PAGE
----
En Español Know Your Rights
Source: BushwickBK.com
Subject: Immigration
Type: Media Coverage

Jose Sucuzhañay Killers Get Decades in Prison

The two men convicted of the brutal baseball-bat beating death of Ecuadoran immigrant Jose Sucuzhañay were given the maximum sentence today in Brooklyn Supreme Court. Justice Patricia M. DiMango sentenced Keith Phoenix, 30, who was convicted of murder and assault as a hate crime, to 37 years to life in prison. The first case against Phoenix ended in mistrial. His accomplice in the crime, Hakim Scott, 27, who was convicted of manslaughter, was sentenced to 37 years in prison.

Prosecutors charged that Phoenix and Scott attacked Sucuzhañay and his brother Romel, because they were Latino and believed the brothers were gay as they walked arm-in-arm from a party in December 2008.

Romel Sucuzhañay, who has since moved back to Ecuador, said, "I have mental problems. And it is all because of the ignorance of these people and this distant event" reports the New York Times. Suffering minor injuries when he was attacked by Scott, Romel was a witness to the brutal beating of brother at the hands of Phoenix.

The Sucuzhañay family has plans to setup a foundation in honor of Jose that will help the NYPD with rewards to find suspects whose attacks are motivated by hate. The victim’s brother, Diego Sucuzhañay, told the Associated Press that he is sorry his brother had to die for this message. "Today’s sentencing sends a message. The city will not tolerate hate against anyone…against immigrants," he said.

In a 2008-videotaped confession taken at the 83 Precinct, Phoenix coldly tells investigators, "So I killed someone. That makes me a bad guy?" However, in court today Phoenix was more remorseful and through his lawyer told the judge, "I swear to God that is not what I intended to happen," reports the AP. Hakim Scott, who was also looking for leniency, told the judge he came from a good family and begged for a second chance. The judge was not moved — she told Phoenix that it was beyond comprehension that anyone could "take another human being’s life in such a cruel and violent manner."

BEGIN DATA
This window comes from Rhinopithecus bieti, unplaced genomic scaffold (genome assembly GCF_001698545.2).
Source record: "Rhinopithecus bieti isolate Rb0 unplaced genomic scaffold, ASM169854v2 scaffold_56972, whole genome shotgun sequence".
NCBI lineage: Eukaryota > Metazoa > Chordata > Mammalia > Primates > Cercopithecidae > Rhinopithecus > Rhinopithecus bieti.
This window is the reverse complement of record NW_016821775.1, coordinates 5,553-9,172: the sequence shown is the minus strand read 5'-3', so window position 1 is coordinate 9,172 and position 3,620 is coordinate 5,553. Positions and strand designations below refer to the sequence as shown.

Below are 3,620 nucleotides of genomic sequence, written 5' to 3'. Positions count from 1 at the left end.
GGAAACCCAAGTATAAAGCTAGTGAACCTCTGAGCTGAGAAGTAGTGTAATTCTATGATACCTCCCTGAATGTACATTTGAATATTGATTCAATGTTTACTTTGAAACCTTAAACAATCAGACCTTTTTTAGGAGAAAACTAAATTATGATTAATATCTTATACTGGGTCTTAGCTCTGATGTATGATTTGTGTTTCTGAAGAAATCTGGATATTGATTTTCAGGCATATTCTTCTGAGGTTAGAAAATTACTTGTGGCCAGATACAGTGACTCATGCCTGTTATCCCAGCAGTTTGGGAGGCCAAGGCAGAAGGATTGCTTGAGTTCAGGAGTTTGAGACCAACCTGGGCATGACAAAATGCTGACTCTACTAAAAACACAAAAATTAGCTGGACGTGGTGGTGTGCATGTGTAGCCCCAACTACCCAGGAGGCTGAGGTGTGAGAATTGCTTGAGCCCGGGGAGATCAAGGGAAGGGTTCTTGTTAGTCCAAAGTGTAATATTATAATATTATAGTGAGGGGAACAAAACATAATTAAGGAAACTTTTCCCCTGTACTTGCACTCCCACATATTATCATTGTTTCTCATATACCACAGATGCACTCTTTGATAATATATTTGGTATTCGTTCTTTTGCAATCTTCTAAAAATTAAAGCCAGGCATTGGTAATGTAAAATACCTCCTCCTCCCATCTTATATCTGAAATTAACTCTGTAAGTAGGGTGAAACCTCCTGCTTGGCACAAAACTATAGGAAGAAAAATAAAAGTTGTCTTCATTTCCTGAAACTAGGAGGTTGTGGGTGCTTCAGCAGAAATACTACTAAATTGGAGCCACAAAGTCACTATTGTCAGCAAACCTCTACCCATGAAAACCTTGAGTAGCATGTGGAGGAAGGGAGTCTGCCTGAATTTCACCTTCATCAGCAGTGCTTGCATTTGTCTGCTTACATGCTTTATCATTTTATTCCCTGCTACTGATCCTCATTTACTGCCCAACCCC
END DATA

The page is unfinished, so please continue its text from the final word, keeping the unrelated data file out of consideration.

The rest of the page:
The AP reported that Phoenix and Scott’s families wept in the courtroom after the sentencing and refused to comment. Also in the courtroom was Jose’s mother, Julia Quituna, who made the trip from Ecuador to attend the sentencing.

"As a mother I feel sad for the family of those who took my son. But they had no right to take the life of my son and leave his two children orphaned. For me, it is the greatest pain in my life," she said.

There have been other attacks on immigrants since the Sucuzhañay incident, including Mexican worker Mario Vera in Bushwick last October, and ten "hate-related" attacks in Staten Island in the last four months, according to Make the Road NY, a Bushwick-based immigant advocacy organization.

Make the Road blames an anti-immigrant atmosphere for the violent trend, punctuated by the recent law in Arizona that opponents say encourages racial profiling by police. MRNY advocates more tolerance education in public schools.

Karina Claudio, the LGBTQ Justice Organizer for MRNY told BushwickBK that they are glad that Phoenix was convicted of a hate crime but it is “unfortunate the other suspect was not charged with a hate crime. It sends the wrong message on how a hate crime is catergorized. There was enough evidence” to convict Scott on hate crime charges.

“The solution to hate crimes are more complex than just sending someone away to jail for life. We need to educate the youth and teach them tolerance and respect,” said Claudio